Report says that Chinese spies had placed computer chips inside equipment used by US companies and government agencies
Lenovo shares tumble as investors fret over impact of Chinese spy chip report
Personal computer maker Lenovo’s shares plunged on Friday, hurt by concerns its sales could suffer in the wake of a Bloomberg report that US companies’ systems had been infiltrated by malicious computer chips inserted by Chinese spies.
The report cited 17 unidentified sources from intelligence agencies and businesses that Chinese spies had placed computer chips inside equipment used by about 30 companies and multiple agencies in the US administration, which would give Beijing secret access to internal networks.
Apple and Amazon.com, cited as companies that had been subject to the attack, denied the report. Super Micro Computer, which the report said was the supplier of server boards that contained the malicious chips, also denied the report.
The report did not say that any Chinese tech firms were involved in the attack.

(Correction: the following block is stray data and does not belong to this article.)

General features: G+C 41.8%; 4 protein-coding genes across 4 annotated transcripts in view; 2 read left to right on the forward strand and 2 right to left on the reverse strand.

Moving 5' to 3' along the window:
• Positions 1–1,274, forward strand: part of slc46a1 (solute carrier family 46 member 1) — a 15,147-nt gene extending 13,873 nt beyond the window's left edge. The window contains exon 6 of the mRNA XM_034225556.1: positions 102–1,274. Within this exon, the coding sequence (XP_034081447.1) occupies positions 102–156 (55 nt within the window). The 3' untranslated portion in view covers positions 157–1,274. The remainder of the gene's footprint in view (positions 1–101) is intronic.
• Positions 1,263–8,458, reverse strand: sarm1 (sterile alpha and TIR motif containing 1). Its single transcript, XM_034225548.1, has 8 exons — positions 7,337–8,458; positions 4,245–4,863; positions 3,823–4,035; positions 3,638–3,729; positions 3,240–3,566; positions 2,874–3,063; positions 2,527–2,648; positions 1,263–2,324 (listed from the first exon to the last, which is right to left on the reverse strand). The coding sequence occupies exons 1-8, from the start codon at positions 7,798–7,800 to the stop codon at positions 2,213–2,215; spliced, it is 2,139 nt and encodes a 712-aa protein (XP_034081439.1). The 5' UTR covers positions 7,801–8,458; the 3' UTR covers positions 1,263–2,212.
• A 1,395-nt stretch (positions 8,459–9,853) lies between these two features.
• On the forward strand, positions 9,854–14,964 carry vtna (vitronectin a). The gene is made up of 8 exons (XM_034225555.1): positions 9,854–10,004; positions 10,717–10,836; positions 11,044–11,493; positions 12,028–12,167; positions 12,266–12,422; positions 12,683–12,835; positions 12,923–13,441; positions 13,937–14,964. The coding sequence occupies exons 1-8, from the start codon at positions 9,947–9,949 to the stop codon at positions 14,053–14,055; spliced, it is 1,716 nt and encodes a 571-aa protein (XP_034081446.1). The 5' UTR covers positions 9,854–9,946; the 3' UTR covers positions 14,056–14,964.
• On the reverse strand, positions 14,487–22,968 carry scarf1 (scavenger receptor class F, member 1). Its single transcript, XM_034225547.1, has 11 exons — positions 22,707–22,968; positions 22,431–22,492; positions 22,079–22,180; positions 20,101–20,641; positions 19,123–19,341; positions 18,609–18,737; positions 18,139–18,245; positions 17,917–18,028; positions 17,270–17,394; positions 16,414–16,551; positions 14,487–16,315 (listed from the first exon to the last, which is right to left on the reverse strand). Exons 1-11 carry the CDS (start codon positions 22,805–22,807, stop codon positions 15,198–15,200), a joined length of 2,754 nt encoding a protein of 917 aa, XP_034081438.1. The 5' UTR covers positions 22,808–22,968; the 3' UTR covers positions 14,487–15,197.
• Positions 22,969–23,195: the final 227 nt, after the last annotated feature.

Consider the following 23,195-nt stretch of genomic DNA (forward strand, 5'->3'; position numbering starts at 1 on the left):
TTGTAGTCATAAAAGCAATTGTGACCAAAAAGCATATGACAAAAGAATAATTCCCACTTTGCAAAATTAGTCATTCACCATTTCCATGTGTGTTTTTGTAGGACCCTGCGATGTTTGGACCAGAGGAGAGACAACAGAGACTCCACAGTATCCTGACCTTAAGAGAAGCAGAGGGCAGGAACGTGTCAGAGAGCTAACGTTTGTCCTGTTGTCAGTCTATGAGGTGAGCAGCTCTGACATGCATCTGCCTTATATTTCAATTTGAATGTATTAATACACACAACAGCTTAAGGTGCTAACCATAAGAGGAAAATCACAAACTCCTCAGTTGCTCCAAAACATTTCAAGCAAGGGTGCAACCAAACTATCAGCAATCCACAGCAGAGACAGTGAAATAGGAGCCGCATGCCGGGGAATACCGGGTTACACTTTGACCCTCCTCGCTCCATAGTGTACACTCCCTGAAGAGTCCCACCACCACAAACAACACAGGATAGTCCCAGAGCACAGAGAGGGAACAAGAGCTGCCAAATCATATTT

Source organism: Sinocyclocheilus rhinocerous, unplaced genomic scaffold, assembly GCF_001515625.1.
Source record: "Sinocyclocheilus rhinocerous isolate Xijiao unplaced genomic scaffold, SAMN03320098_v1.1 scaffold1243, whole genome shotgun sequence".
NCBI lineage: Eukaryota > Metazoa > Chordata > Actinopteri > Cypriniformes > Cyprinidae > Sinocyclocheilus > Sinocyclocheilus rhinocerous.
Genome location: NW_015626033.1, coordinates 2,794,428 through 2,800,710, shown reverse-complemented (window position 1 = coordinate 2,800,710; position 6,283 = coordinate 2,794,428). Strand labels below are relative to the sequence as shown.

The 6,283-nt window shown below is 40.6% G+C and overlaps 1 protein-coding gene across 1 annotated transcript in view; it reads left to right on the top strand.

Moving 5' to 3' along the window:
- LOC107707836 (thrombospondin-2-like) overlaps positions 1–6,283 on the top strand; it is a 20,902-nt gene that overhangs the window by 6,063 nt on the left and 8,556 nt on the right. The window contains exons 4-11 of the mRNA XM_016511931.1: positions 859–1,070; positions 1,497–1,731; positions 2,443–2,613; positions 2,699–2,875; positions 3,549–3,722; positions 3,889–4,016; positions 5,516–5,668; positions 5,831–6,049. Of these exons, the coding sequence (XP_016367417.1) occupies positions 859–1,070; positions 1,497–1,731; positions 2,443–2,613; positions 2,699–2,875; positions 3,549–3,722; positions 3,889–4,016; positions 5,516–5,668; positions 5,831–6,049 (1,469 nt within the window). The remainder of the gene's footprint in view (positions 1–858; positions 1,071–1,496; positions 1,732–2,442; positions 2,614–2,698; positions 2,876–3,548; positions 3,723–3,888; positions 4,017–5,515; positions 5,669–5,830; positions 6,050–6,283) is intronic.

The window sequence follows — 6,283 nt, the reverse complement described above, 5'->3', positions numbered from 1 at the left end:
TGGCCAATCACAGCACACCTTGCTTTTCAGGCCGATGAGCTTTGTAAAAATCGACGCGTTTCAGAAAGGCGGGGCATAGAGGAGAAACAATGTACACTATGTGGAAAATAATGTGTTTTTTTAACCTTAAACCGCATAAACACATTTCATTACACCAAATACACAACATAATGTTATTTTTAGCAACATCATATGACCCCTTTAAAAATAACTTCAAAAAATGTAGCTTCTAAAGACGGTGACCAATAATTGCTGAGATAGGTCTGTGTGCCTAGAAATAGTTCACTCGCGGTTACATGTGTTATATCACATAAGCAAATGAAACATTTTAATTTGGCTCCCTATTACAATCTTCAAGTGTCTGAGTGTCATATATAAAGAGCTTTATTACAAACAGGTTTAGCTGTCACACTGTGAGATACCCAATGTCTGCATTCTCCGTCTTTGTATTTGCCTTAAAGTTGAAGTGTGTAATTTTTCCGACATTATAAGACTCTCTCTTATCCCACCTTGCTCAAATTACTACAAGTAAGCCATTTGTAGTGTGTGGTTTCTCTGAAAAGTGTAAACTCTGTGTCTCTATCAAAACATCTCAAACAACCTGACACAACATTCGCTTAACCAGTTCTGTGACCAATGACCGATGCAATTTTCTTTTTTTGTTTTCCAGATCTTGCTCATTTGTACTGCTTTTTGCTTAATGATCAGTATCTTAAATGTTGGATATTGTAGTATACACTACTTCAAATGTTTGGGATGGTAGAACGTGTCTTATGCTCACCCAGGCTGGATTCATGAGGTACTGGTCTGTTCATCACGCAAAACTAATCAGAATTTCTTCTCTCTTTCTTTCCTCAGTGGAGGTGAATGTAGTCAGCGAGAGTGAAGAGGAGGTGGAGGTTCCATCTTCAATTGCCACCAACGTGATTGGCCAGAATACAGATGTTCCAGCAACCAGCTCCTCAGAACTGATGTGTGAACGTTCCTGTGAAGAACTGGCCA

But Lenovo shares tumbled 18 per cent while Hong Kong-listed shares of Chinese telecommunications equipment maker ZTE Corp fell 11 per cent in what analysts and market participants said was response to fears that consumers and businesses may become reluctant to buy Chinese tech goods.
Lenovo said in a statement: “Super Micro is not a supplier to Lenovo in any capacity. Furthermore, as a global company we take extensive steps to protect the ongoing integrity of our supply chain.”
ZTE declined to comment.
“Lenovo has fallen more than others because the US represents a significant chunk of their business," said Linus Yip, chief strategist at First Shanghai Securities.
“The stock had also risen a lot in recent months... so the price is at a relative high point, the news of uncertainty may prompt some to sell and profit.”
The IT hardware sector subindex on the Hong Kong stock exchange was down 5.5 per cent, underperforming a 0.4 per cent dip in the benchmark Hang Seng index.
China's Ministry of Foreign Affairs did not respond to a written request for comment. Beijing has previously denied allegations of orchestrating cyber attacks against Western companies.